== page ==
Atlanta’s mayor-elect asked the public for ‘quick fixes’ the city should tackle. Here’s what you suggested

Then-mayoral candidate Andre Dickens campaigns at the Sweet Auburn Curb Market on Saturday, November 20, 2021. (Miguel Martinez for The Atlanta Journal-Constitution)

Credit: Miguel Martinez for The Atlanta Journal-Constitution

Credit: Miguel Martinez for The Atlanta Journal-Constitution

Then-mayoral candidate Andre Dickens campaigns at the Sweet Auburn Curb Market on Saturday, November 20, 2021. (Miguel Martinez for The Atlanta Journal-Constitution)

Last week, Andre Dickens, Atlanta’s incoming mayor, took to social media with a question for the people who just elected him to lead the city.

Dickens, who is set to take office Monday, wanted to hear the public’s ideas for “quick fixes” his administration can tackle in the first few months of 2022.

“It’s important to talk directly to the citizens of Atlanta about what they want to see solved in our great city,” Dickens wrote. “As my team is planning the transition, what are some quick fixes (3 months or less) we can tackle? Use the hashtag #AskingAtlanta and let me know!”

Dickens has already set an ambitious agenda — both short- and long-term — for his tenure as mayor. Some of his immediate goals include stopping the Buckhead cityhood movement, hiring more officers and speeding up the city’s procurement process.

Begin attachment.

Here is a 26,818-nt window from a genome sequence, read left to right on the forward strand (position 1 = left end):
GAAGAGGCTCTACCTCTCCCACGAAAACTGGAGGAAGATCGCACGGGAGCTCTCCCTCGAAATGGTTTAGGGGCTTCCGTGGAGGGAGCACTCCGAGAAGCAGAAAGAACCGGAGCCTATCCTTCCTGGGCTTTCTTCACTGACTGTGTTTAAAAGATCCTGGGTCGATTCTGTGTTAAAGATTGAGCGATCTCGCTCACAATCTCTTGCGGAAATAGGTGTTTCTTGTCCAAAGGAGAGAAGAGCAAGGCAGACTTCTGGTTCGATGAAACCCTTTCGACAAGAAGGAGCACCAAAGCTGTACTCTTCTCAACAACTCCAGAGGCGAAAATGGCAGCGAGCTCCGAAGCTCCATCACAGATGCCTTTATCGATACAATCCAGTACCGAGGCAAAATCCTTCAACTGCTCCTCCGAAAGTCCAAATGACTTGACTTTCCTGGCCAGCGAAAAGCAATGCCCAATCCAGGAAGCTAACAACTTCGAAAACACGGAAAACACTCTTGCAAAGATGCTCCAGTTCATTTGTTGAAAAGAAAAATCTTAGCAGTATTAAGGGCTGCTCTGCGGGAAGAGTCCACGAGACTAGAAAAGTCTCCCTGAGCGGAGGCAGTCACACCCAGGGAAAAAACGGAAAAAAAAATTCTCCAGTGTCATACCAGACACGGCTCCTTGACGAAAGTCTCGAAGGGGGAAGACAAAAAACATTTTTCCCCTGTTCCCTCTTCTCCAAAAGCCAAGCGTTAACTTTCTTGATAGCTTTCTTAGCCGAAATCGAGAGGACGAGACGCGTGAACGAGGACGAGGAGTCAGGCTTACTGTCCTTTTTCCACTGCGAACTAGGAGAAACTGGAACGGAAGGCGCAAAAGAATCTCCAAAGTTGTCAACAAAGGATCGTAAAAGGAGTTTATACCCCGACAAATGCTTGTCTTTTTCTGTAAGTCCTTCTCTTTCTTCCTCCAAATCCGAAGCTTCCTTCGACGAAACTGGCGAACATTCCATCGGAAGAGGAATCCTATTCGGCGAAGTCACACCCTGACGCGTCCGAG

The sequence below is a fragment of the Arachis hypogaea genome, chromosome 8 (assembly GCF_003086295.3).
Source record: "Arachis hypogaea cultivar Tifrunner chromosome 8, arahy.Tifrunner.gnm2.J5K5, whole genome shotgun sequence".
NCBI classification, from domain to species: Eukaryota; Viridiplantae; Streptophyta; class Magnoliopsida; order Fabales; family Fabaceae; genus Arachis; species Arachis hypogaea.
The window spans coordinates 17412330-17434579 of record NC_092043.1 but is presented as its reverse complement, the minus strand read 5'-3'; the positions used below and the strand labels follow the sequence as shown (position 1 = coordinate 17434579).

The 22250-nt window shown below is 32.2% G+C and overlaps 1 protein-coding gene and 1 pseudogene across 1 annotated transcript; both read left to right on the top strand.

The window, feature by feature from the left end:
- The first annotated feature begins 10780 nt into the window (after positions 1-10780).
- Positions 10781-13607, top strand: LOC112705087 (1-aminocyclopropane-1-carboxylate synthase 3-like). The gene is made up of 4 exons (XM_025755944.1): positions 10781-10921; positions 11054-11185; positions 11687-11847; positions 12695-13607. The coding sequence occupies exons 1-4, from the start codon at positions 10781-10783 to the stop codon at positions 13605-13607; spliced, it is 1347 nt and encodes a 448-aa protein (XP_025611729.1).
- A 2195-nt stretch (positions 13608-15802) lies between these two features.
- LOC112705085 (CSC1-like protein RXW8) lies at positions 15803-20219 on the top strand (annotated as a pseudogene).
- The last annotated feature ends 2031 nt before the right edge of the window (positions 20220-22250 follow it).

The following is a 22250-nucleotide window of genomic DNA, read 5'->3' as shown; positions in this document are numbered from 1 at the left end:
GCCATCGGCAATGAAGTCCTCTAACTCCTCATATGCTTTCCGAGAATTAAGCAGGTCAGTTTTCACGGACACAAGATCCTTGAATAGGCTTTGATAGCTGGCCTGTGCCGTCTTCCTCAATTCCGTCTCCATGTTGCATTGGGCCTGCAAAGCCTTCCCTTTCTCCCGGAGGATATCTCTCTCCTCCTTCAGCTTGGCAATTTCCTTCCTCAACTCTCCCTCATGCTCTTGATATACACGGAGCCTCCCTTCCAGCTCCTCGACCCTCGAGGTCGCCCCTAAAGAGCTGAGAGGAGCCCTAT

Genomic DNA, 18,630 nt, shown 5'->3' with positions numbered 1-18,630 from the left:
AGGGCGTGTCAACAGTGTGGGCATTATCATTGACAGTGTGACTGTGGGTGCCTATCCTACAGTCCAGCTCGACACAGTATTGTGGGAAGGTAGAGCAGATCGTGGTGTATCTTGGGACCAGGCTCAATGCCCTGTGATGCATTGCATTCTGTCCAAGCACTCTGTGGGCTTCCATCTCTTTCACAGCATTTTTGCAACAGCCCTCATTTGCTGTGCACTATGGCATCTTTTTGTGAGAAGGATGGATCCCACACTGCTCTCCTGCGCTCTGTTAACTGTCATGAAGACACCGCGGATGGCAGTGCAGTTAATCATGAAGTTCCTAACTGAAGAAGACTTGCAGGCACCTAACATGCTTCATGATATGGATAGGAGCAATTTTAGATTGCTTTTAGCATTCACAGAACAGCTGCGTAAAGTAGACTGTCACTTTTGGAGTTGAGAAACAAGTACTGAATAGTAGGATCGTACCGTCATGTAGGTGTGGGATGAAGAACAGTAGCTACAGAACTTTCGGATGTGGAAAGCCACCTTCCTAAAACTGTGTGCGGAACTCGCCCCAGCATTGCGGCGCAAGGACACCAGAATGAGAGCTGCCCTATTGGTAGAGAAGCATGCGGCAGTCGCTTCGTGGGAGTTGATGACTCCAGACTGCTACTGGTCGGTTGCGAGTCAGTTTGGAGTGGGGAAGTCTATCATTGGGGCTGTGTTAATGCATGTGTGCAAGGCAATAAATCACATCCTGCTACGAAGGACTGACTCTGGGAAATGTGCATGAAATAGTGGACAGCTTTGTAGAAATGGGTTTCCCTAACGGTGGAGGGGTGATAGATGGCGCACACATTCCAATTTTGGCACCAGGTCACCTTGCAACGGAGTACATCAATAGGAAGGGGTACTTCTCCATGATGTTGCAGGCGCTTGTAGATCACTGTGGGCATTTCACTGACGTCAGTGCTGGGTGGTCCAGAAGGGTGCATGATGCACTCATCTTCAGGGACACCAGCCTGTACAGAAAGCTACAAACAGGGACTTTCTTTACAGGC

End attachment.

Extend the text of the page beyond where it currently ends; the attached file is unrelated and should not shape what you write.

In response to the mayor-elect’s question, Atlantans had a wide range of topics and ideas they want to see the city tackle. A few caught our eye:

Many of the suggestions revolved around safety for pedestrians and cyclists, installing “Complete Streets” designs and paving potholes:

David Alman suggested lowering speed limits in residential and other busy areas, and installing more pop-up bike lanes.

There was an idea for a pothole patrol program:

Lexi Blevins had a request that should resonate with many Atlanta drivers: “Can we get the metal plates replaced with actual pavement pretty please?”

Some of the suggestions were simple pleas for road repaving, from Cascade to Howell Mill:

Some of the ideas revolved around the pandemic, including instituting stricter vaccine mandates and offering free KN95 masks at community centers and libraries.

Some other suggestions ran the gamut:

One user said the city should explore noise reduction options around the interstate and Ga. 400 in the Lindbergh area.

On Instagram, someone said the city should put more garbage cans on the streets to reduce trash.

Nathan Clubb, a former City Council candidate, said Dickens should fix the management at the troubled city-run Housing Opportunities for Persons With AIDS program, and find a way to implement quick infrastructure projects with an in-house team.

Several people on Twitter urged Dickens to stop the plan to build a police and fire training center on forested, city-owned land in DeKalb County, but that’s a step the mayor-elect is unlikely to take. Dickens was among the council members who voted in support of the plan when it was approved in September.

Dickens hasn’t said whether he plans to adopt any of the ideas, but thanked the public for them on Friday, saying: “You all have some great suggestions! Together, we’ll move Atlanta forward.”

He is set to be sworn in as the city’s 61st mayor on Monday, Jan. 3 at Georgia Tech’s Bobby Dodd Stadium, following a weekend of inauguration celebration events.

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